September 2009

Unconscious Competence and the Brain

competenceI recently read Marco Iacoboni’s book Mirroring People: The New Science of How We Connect with People. I would highly recommend it, despite a couple of reservations about its style.* It came out shortly after I had finished my book on choral conducting, and I think it’s fair to say that had it come out 8 months earlier there would have been more mirror neuron talk in my book. On the other hand, several of the other key theoretical sources I drew on also feature heavily in the Iacoboni, and I am very relieved to say that I find this book develops and deepens my understanding of the neurological processes that underlie the practices I discuss rather than fundamentally changing them.

One small corner of the Iacoboni that I found interesting from a general perspective of teaching and learning was his assertion that we use different parts of the brain for newly-learned and well-practised tasks. He says:

Getting Famous as an Arranger

Happy Together sheet musicMy new friend Mark wrote the following in an email to me a couple of week's back:

Maybe you could blog a bit about how you got your first arrangement accepted for publication by the [Barbershop Harmony] Society. I'd be very interested to hear your story.

So, this post is for him.

Sunday Night at the London Palladium

Last Sunday, the best of British barbershop conspired to present a show at the London Palladium as the climax to the national ‘barbershop awareness week’. I had a couple of personal highpoints, with NoteOrious and Eu4ia both singing my arrangements – the latter having commissioned theirs specifically for this show (Christine Aguilera's 'Candyman').

It was a long show – a good three hours – but it did a very good job of sustaining interest. Given that all the acts were from basically the same kind of a cappella world, this is a testament to some very effective programming – it could have become very samey, but didn’t. I’ve been finding it useful to analyse what went in to making the structure so effective.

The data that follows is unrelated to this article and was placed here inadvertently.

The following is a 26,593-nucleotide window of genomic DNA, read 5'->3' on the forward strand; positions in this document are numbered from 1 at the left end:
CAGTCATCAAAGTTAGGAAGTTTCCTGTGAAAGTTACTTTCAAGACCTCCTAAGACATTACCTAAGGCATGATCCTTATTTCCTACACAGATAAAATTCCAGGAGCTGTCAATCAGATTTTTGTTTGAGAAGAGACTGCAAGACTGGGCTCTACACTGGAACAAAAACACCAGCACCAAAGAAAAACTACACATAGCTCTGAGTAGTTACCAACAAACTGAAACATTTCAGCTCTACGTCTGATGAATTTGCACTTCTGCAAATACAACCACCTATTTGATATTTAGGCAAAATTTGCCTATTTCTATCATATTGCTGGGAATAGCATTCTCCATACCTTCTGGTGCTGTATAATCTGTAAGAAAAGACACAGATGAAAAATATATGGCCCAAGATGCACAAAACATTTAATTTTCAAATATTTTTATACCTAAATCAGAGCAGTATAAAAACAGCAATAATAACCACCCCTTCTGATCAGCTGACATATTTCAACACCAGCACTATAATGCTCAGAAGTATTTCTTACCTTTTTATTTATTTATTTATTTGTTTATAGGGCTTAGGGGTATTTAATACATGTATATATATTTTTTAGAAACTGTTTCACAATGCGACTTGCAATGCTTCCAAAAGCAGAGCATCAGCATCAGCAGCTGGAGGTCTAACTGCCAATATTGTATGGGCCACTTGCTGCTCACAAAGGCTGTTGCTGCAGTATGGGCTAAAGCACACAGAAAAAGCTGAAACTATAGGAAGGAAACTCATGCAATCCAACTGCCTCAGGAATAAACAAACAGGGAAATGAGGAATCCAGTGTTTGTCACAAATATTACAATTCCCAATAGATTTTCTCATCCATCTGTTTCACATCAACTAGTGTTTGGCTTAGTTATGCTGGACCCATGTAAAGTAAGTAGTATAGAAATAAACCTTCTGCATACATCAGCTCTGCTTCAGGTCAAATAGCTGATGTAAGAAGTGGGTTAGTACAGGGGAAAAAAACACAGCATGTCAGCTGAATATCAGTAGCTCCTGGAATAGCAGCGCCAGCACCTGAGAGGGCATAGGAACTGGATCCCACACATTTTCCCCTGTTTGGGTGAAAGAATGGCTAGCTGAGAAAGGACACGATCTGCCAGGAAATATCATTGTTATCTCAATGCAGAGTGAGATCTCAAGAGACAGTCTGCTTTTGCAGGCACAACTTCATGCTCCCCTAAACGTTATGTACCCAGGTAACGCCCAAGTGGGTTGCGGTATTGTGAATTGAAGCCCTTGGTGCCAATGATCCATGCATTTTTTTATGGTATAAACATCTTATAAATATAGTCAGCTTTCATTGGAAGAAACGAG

The Inner Game of Choral Rehearsals 4: Trust

Along with Awareness and Will, Trust makes up the trio of central principles of the Inner Game. In some ways, Trust is the most fundamental of the three: the heart of the inner game is about getting your judgemental, conscious self out the way and letting your carefully-honed skills get on with the job.

Choosing Suitable Music

Song Persona
This article was first published earlier this year in Voicebox, the magazine for LABBS members. I'm reproducing it here in the wake of a conversation with a friend from Holland who was developing a similar checklist for a workshop she'll be running. It was originally written for a barbershop audience, but generalises quite well to other genres if you subsititute their classic musical features for the style-specific ones mentioned here.

When people choose music to sing in contest, they think a lot about its suitability in terms of style – is it barbershop, in the terms defined by the contest and judging system we have adopted from the Barbershop Harmony Society.

But there is an equally important dimension to suitability, and this one applies to all the music we sing, not just for contest: suitability to performer. However great a song and arrangement is in itself, it will only produce a thrilling performance if it is a good fit for your quartet or chorus.

So, how do you decide if a song/arrangement is suitable for you?